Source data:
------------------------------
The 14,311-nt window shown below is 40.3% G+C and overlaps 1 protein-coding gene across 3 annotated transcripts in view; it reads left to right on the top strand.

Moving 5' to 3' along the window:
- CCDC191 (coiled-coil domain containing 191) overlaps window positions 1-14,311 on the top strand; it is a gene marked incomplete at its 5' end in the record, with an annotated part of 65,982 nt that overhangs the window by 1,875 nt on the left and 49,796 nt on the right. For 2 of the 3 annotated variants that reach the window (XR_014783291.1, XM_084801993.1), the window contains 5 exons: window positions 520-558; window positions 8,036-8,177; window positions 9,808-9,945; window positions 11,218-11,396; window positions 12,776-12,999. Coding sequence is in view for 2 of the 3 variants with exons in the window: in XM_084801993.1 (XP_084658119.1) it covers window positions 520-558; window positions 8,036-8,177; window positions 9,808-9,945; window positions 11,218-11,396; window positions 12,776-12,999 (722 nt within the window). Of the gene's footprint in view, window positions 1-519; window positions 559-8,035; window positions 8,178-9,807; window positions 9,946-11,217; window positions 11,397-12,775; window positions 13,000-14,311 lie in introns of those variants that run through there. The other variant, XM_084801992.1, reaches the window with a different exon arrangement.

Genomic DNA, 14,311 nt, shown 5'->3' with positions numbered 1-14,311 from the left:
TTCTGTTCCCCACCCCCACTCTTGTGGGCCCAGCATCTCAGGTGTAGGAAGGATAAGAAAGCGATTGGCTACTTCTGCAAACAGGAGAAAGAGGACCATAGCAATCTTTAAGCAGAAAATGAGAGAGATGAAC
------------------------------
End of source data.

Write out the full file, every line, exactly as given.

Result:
The 14,311-nt window shown below is 40.3% G+C and overlaps 1 protein-coding gene across 3 annotated transcripts in view; it reads left to right on the top strand.

Moving 5' to 3' along the window:
- CCDC191 (coiled-coil domain containing 191) overlaps window positions 1-14,311 on the top strand; it is a gene marked incomplete at its 5' end in the record, with an annotated part of 65,982 nt that overhangs the window by 1,875 nt on the left and 49,796 nt on the right. For 2 of the 3 annotated variants that reach the window (XR_014783291.1, XM_084801993.1), the window contains 5 exons: window positions 520-558; window positions 8,036-8,177; window positions 9,808-9,945; window positions 11,218-11,396; window positions 12,776-12,999. Coding sequence is in view for 2 of the 3 variants with exons in the window: in XM_084801993.1 (XP_084658119.1) it covers window positions 520-558; window positions 8,036-8,177; window positions 9,808-9,945; window positions 11,218-11,396; window positions 12,776-12,999 (722 nt within the window). Of the gene's footprint in view, window positions 1-519; window positions 559-8,035; window positions 8,178-9,807; window positions 9,946-11,217; window positions 11,397-12,775; window positions 13,000-14,311 lie in introns of those variants that run through there. The other variant, XM_084801992.1, reaches the window with a different exon arrangement.

Genomic DNA, 14,311 nt, shown 5'->3' with positions numbered 1-14,311 from the left:
TTCTGTTCCCCACCCCCACTCTTGTGGGCCCAGCATCTCAGGTGTAGGAAGGATAAGAAAGCGATTGGCTACTTCTGCAAACAGGAGAAAGAGGACCATAGCAATCTTTAAGCAGAAAATGAGAGAGATGAAC